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Seven Questions To Ask Before Buying A Stock

Henny Ray Abrams

Being in the financial news business for the last 20 years, I certainly know how much information is available out there.

I also know it can be overwhelming for investors to make heads or tails of it all.

You have press releases, company websites, comments from analysts, rumors and news reports from which you can gather information about a company.

That’s why you need a plan before you dive in. You have to be able to quickly and decisively separate the real news from what I call “the noise.”

How do you determine which is which? You begin by asking the right questions.

Seven Questions to Separate News from Noise

While I ask a lot of questions when I’m researching a company, I have found these seven questions are always at the top of my list. These questions not only help you gather key data, but also help you put the data into context—a critical part of separating news from noise.

1. How does the company make money? Always examine the revenues of each segment of the business to see how much it contributes to the overall earnings. For example, if a company is in the computer business, it’s important to know how much of its sales are from personal computers versus software support.

2. Where is the company’s growth coming from? If a company derives 50% of its revenue from semiconductors and industry growth has fallen 10% from a year ago, you need to take a closer look.

I always want to know where the company’s next three years’ worth of growth will come from. The answer will lead you to discover new products in the pipeline, new production synergies, etc.—key factors for putting the company’s growth in context.

3. Who are the customers? Once you know who the customers are, you can see who the company is counting on to continue its growth. How many customers does the company have? Does it have a wide geographical reach? If it relies on one large customer, then it is vulnerable if that customer cuts orders. When the customers are individual consumers, you should always gauge customer satisfaction and demand.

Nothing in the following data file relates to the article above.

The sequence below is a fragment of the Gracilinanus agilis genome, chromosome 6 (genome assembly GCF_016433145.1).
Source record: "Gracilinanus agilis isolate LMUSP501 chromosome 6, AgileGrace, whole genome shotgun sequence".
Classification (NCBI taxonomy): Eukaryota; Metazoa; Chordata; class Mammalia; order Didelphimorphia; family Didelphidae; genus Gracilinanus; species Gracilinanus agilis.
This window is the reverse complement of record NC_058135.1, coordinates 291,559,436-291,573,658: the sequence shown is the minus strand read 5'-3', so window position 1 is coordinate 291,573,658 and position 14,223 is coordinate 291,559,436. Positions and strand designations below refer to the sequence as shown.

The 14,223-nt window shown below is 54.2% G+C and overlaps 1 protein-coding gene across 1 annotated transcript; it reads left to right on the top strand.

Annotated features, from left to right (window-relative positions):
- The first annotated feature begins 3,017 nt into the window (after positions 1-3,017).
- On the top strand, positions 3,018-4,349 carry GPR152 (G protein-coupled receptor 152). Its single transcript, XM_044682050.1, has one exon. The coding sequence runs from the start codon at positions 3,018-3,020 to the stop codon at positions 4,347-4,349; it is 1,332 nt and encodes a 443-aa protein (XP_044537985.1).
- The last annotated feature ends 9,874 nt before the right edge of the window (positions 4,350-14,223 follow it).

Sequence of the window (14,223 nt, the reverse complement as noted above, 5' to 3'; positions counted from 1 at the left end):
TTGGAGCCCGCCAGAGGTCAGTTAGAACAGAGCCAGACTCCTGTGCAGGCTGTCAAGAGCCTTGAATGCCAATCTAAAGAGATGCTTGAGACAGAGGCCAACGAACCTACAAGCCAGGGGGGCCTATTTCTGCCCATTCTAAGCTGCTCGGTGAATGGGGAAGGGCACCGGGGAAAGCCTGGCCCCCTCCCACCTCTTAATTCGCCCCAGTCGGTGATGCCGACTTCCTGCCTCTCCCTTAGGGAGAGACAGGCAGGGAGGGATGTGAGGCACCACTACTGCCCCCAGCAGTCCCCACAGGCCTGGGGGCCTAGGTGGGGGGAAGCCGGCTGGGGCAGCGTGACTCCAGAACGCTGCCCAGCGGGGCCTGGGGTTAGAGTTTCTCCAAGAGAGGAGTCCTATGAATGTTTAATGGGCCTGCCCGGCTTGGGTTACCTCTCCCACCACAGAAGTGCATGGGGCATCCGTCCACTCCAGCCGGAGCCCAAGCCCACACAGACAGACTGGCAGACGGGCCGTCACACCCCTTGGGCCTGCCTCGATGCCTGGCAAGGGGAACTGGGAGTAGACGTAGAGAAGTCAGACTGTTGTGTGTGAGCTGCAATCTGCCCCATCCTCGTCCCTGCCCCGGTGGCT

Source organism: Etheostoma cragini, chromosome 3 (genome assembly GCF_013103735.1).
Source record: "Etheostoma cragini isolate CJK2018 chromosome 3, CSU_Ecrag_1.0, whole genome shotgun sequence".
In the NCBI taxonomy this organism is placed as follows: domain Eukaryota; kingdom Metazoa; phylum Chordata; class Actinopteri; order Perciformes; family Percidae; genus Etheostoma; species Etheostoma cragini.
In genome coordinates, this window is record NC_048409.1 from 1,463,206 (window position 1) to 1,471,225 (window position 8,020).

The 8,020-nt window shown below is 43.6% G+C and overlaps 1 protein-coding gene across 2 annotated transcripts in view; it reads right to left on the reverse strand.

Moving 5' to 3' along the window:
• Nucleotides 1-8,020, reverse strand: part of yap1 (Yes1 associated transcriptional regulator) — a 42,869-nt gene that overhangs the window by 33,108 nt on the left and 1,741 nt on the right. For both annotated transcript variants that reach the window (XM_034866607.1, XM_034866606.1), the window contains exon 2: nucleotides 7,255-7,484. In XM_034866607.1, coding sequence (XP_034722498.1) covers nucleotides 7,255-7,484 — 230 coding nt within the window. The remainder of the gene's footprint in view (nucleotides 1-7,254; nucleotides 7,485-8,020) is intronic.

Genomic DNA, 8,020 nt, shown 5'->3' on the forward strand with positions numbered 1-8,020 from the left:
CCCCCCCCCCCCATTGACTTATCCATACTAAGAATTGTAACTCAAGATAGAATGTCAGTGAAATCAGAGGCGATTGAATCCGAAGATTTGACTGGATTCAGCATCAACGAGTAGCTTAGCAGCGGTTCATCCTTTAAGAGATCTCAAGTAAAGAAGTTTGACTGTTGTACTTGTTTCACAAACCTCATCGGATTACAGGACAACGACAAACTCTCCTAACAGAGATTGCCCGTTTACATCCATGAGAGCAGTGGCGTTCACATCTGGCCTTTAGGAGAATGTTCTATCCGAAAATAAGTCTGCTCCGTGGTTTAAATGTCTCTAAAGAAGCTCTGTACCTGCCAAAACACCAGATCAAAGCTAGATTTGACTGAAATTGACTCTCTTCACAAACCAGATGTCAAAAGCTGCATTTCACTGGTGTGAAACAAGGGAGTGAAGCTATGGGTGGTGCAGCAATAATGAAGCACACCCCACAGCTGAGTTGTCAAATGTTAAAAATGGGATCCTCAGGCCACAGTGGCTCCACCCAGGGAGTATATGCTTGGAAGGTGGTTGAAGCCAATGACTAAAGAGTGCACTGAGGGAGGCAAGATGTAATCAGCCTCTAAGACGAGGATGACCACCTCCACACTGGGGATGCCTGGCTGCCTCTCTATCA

Investor Spring Cleaning - A CNBC Special Report
Investor Spring Cleaning - A CNBC Special Report

4. Who is the competition? No company exists in a vacuum. While there are companies with similar (sometimes downright identical) business models, each has its own strengths and weaknesses. That’s why it’s important to examine how competing companies within a sector stack up.

5. What do the suppliers and vendors say about the company? Does the salesperson at Best Buy say no one’s buying PCs and they are piling up in the warehouse? Can you connect that to another piece of data that indicates sales could be slowing? You are not always going to find buy and sell signals by walking around your neighborhood— but in my experience, where there’s smoke, there’s fire.

6. Who is running the company? It’s vital to examine the management team’s track record. How long has it run the company? How has the stock performed? If it hasn’t done well, how much of that is due to an industry downturn or the overall economy, and how much is due to leadership? Be sure to get a handle on what the company has promised as far as earnings, revenues and growth targets, and check to see if management has delivered.

7. How promising is the overall economic environment? When you’re analyzing companies, it’s important to put the business into perspective relative to the overall economic environment. Where is the current economic growth coming from, and where do the industry and company you’re following fit in?

The next time you’re thinking about buying a stock, be sure to ask these seven questions. You’ll avoid reacting (or overreacting) to the noise on Wall Street, and instead stay focused on the real news.

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